Fort Riley, Kansas

 

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Courtesy patrol keeps Soldiers safe, out of trouble at night

By Suet Lee-Growney | 1ST INF. DIV. POST | August 16, 2017

     The compounding effect of alcohol, loud music and large inebriated crowds can cause evening plans to go awry; this is where the courtesy patrol program comes in. The program is a partnership between 1st Infantry Division and Riley County, Kansas, Police Department to help keep Soldiers safe in the Aggieville business district of Manhattan, Kansas.

     The Soldier volunteers, typically senior noncommissioned officers and officers, patrol the streets of Aggieville at night on the weekends alongside Riley County Police Department patrol officers.

     On the night of Aug. 4, four volunteers from 1st Squadron, 4th Cavalry Regiment, 1st Armored Brigade Combat Team, 1st Infantry Division, assisted patrol officers Rachel Pate and Garrett Lloyd. A quick brief of how to go about their duties that evening were given to 2nd Lt. Joshua Pultro, Headquarters and Headquarters Troop, Sgt. 1st Class Kyle Weber, Troop D, Sgt. 1st Class Chris Taylor from Troop C and 2nd Lt. William Schultz-Rathbun from HHT before they went out into the night.
     During duty, courtesy patrol are not allowed to enter the bars and clubs. Instead, they waited outside while patrol officers scout the premises.

     “Generally we handle the police matter that we are there for first, for crimes committed, anything of that sort — write them a citation, break up a fight, get the information we need for our side of things,” Pate said. “And then we will ask (the Soldier) for their military ID and then we pass it over to courtesy patrol and they take it from there.”

     Courtesy patrol assists RCPD in de-escalating situations involving Fort Riley personnel in a way the patrol officers are unable to do because they don a different uniform. Just by being present during bars peak hours, courtesy patrol stops incidents that could become something more serious from happening and ruining a Soldier’s military career, according to Pate.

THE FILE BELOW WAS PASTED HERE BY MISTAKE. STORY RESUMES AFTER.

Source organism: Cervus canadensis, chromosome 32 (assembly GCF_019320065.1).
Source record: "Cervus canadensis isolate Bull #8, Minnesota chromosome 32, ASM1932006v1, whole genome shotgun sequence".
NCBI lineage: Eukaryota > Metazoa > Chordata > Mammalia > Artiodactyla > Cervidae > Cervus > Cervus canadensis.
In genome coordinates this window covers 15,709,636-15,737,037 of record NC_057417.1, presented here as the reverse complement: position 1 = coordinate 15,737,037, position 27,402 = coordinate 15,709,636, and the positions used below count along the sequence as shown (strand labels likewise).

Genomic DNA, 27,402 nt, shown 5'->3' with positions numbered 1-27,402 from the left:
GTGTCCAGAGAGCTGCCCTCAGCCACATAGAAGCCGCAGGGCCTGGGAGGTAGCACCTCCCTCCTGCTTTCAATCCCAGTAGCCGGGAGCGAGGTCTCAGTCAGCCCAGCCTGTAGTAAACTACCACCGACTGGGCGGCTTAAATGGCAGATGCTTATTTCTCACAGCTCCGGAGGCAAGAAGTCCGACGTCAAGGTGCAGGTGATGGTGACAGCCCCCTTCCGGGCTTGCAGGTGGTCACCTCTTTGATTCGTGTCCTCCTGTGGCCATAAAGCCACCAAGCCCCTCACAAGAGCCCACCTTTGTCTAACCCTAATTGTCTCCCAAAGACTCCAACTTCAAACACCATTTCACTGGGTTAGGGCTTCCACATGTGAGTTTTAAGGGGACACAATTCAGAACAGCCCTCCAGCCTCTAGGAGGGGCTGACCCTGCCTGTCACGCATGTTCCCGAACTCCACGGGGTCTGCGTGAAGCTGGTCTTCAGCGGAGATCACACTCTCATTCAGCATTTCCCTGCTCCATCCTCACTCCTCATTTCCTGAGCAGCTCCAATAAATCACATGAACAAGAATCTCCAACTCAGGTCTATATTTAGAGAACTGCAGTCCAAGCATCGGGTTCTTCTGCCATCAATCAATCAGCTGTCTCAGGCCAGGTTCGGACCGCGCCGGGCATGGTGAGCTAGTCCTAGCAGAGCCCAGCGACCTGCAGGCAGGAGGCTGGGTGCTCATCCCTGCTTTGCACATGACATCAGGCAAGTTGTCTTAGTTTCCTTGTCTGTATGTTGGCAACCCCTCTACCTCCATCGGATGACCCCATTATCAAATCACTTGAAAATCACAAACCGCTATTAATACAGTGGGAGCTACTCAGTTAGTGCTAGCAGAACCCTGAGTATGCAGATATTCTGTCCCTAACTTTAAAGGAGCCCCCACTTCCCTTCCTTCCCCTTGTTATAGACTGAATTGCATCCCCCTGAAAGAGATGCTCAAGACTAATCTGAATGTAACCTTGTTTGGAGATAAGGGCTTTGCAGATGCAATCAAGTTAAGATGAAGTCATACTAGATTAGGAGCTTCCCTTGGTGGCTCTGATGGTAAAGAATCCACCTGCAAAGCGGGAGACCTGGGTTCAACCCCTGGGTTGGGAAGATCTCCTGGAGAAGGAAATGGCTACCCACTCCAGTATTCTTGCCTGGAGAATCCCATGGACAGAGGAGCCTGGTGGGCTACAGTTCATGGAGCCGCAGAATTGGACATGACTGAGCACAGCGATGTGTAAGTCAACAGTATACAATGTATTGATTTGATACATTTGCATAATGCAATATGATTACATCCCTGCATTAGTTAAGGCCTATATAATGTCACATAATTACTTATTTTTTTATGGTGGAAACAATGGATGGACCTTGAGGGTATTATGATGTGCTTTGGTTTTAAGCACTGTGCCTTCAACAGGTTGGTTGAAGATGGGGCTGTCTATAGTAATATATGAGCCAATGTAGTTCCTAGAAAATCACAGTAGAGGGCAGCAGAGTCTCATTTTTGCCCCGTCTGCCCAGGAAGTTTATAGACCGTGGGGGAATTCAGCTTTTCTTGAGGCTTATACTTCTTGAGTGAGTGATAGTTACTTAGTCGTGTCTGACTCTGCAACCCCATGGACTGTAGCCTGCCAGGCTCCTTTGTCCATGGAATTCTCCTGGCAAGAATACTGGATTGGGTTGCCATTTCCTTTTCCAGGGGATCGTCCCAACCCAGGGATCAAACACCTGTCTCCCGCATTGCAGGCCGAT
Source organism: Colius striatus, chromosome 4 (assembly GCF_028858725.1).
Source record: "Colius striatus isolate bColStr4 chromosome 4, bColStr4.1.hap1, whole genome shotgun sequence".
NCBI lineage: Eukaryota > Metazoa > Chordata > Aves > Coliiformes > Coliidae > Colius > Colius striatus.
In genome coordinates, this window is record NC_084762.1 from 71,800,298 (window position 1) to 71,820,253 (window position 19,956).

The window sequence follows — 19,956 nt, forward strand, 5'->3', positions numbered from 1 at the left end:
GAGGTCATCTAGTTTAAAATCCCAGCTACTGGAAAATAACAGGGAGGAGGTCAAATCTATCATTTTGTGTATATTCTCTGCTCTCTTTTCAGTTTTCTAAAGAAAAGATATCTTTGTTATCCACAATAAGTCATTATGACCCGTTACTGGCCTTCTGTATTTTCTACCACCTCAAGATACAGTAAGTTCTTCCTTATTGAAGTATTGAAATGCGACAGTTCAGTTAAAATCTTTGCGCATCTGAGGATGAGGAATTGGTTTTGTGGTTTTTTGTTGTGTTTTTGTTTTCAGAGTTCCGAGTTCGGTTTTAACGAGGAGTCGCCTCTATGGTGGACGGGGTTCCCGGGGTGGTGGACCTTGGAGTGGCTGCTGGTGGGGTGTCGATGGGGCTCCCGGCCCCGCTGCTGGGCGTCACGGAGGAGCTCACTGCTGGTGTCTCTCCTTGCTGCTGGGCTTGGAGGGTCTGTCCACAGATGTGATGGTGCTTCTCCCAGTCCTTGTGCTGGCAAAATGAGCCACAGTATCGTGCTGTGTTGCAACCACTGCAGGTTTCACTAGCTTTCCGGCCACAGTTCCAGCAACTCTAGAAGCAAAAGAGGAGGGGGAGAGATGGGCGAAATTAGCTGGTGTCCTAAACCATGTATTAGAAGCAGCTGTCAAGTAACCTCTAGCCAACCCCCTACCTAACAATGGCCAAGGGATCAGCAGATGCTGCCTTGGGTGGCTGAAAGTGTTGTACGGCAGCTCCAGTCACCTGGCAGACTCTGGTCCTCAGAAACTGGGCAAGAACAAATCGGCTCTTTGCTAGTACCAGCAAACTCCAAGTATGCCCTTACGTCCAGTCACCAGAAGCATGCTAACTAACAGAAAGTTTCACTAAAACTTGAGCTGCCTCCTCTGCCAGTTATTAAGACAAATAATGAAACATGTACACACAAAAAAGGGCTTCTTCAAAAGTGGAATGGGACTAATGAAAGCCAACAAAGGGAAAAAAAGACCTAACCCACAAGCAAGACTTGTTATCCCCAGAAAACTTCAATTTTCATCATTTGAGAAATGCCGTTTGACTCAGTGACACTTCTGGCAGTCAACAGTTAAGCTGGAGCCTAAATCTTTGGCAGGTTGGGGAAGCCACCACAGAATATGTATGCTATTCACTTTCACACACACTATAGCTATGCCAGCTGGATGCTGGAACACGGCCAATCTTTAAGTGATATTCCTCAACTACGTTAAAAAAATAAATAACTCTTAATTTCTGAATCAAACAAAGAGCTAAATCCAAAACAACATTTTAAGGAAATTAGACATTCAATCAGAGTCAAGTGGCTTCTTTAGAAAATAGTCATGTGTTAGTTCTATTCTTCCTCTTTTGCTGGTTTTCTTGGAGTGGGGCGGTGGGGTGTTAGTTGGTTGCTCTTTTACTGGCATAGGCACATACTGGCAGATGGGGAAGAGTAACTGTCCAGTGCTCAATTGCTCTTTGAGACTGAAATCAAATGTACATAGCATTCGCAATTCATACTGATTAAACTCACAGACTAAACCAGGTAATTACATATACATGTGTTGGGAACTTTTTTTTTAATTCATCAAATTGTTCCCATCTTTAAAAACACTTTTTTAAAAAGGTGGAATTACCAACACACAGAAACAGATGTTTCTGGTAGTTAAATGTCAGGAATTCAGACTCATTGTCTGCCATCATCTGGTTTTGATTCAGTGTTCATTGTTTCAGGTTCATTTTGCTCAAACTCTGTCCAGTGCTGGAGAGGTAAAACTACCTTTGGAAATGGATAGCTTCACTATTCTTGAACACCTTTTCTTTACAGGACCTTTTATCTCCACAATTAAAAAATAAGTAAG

“Say they need a ride home, they’re more likely to come to us than to a police,” Taylor said. “It’s always good to have a good relationship with the local law enforcement.”

     Weber added the presence of senior noncommissioned officers or officers specifically can be a good deterrence for poor judgement or behavior.

     “Whenever (Soldiers) are seeing senior NCOs or officers here, that might deter them from doing something that they normally wouldn’t whenever they’re sober,” he said.

     Pate said there are three occasions where courtesy patrol would have any interaction with Soldiers. The first of which is when the Soldier has broken the law and gets a citation, then courtesy patrol would release them to staff duty.

     “Most of the time if they’re going to be released to staff duty, it’s (a) misdemeanor offense that we could arrest them for and we decide instead to write them a ticket and let them sign it because they’re saying that they’re going to show up in court,” Pate said. “At that point, we release them to courtesy patrol.”

     The next reason why a Soldier would come in contact with courtesy patrol is if they are very intoxicated and too drunk to be in public anymore.

     “Battle buddies most of the time have left them or if their battle buddies want to keep drinking, but they can’t anymore, so we’ll hook them up with courtesy patrol and they’ll get the drunk Soldier a safe ride home,” she said.

     The final occurrence of courtesy patrol mediation is when tension between a Soldier and another person is starting to build, but nothing has yet happened.

     “That’s the time where courtesy patrol steps in and they’re able to — again if (the Soldier is) willing to — leave,” Pate said. “It’s showed that in years past, if they haven’t been released to a staff duty, they would have gone on in further trouble.”

 

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